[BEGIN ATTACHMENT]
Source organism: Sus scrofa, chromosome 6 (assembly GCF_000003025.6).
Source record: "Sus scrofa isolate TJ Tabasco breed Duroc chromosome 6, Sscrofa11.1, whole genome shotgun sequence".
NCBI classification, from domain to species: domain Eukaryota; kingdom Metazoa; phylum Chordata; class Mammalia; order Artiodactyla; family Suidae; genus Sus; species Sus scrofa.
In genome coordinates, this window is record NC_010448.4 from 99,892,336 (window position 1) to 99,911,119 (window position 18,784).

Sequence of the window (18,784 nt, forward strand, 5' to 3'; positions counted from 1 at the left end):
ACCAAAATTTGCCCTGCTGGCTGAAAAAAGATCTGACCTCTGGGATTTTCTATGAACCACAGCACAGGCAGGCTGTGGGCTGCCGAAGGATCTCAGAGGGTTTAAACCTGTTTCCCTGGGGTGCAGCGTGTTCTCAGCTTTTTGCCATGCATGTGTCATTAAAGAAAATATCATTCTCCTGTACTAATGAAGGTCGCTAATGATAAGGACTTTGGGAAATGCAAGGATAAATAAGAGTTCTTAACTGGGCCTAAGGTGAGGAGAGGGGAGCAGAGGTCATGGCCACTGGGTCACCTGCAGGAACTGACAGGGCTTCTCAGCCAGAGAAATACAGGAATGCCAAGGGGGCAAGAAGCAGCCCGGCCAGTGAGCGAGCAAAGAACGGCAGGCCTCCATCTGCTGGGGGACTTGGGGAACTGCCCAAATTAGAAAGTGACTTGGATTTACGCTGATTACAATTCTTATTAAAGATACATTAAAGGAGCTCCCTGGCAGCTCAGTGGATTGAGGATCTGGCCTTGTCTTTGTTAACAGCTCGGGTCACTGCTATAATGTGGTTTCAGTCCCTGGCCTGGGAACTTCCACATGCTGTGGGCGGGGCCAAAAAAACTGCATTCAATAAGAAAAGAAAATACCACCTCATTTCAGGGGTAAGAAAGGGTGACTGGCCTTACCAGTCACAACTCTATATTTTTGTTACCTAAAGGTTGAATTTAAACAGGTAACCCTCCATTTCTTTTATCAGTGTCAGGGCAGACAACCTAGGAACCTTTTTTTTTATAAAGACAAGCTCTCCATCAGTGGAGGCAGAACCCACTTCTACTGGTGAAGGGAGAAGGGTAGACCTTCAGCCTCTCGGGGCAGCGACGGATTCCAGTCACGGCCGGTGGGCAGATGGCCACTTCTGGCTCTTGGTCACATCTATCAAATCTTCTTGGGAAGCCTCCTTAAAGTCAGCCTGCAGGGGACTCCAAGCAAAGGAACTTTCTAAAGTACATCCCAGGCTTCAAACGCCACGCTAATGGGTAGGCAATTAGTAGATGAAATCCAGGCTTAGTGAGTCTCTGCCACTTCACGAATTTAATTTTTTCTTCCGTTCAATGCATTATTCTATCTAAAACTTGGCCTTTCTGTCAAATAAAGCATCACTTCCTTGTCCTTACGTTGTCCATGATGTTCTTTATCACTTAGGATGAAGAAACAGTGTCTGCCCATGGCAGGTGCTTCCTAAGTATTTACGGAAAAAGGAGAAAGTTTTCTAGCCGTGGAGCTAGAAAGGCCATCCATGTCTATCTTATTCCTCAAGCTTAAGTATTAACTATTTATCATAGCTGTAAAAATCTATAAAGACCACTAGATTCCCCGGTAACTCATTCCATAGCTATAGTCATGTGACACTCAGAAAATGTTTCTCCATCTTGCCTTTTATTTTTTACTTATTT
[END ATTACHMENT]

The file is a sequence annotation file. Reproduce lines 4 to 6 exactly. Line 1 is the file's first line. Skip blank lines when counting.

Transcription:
In genome coordinates, this window is record NC_010448.4 from 99,892,336 (window position 1) to 99,911,119 (window position 18,784).

Sequence of the window (18,784 nt, forward strand, 5' to 3'; positions counted from 1 at the left end):
ACCAAAATTTGCCCTGCTGGCTGAAAAAAGATCTGACCTCTGGGATTTTCTATGAACCACAGCACAGGCAGGCTGTGGGCTGCCGAAGGATCTCAGAGGGTTTAAACCTGTTTCCCTGGGGTGCAGCGTGTTCTCAGCTTTTTGCCATGCATGTGTCATTAAAGAAAATATCATTCTCCTGTACTAATGAAGGTCGCTAATGATAAGGACTTTGGGAAATGCAAGGATAAATAAGAGTTCTTAACTGGGCCTAAGGTGAGGAGAGGGGAGCAGAGGTCATGGCCACTGGGTCACCTGCAGGAACTGACAGGGCTTCTCAGCCAGAGAAATACAGGAATGCCAAGGGGGCAAGAAGCAGCCCGGCCAGTGAGCGAGCAAAGAACGGCAGGCCTCCATCTGCTGGGGGACTTGGGGAACTGCCCAAATTAGAAAGTGACTTGGATTTACGCTGATTACAATTCTTATTAAAGATACATTAAAGGAGCTCCCTGGCAGCTCAGTGGATTGAGGATCTGGCCTTGTCTTTGTTAACAGCTCGGGTCACTGCTATAATGTGGTTTCAGTCCCTGGCCTGGGAACTTCCACATGCTGTGGGCGGGGCCAAAAAAACTGCATTCAATAAGAAAAGAAAATACCACCTCATTTCAGGGGTAAGAAAGGGTGACTGGCCTTACCAGTCACAACTCTATATTTTTGTTACCTAAAGGTTGAATTTAAACAGGTAACCCTCCATTTCTTTTATCAGTGTCAGGGCAGACAACCTAGGAACCTTTTTTTTTATAAAGACAAGCTCTCCATCAGTGGAGGCAGAACCCACTTCTACTGGTGAAGGGAGAAGGGTAGACCTTCAGCCTCTCGGGGCAGCGACGGATTCCAGTCACGGCCGGTGGGCAGATGGCCACTTCTGGCTCTTGGTCACATCTATCAAATCTTCTTGGGAAGCCTCCTTAAAGTCAGCCTGCAGGGGACTCCAAGCAAAGGAACTTTCTAAAGTACATCCCAGGCTTCAAACGCCACGCTAATGGGTAGGCAATTAGTAGATGAAATCCAGGCTTAGTGAGTCTCTGCCACTTCACGAATTTAATTTTTTCTTCCGTTCAATGCATTATTCTATCTAAAACTTGGCCTTTCTGTCAAATAAAGCATCACTTCCTTGTCCTTACGTTGTCCATGATGTTCTTTATCACTTAGGATGAAGAAACAGTGTCTGCCCATGGCAGGTGCTTCCTAAGTATTTACGGAAAAAGGAGAAAGTTTTCTAGCCGTGGAGCTAGAAAGGCCATCCATGTCTATCTTATTCCTCAAGCTTAAGTATTAACTATTTATCATAGCTGTAAAAATCTATAAAGACCACTAGATTCCCCGGTAACTCATTCCATAGCTATAGTCATGTGACACTCAGAAAATGTTTCTCCATCTTGCCTTTTATTTTTTACTTATTT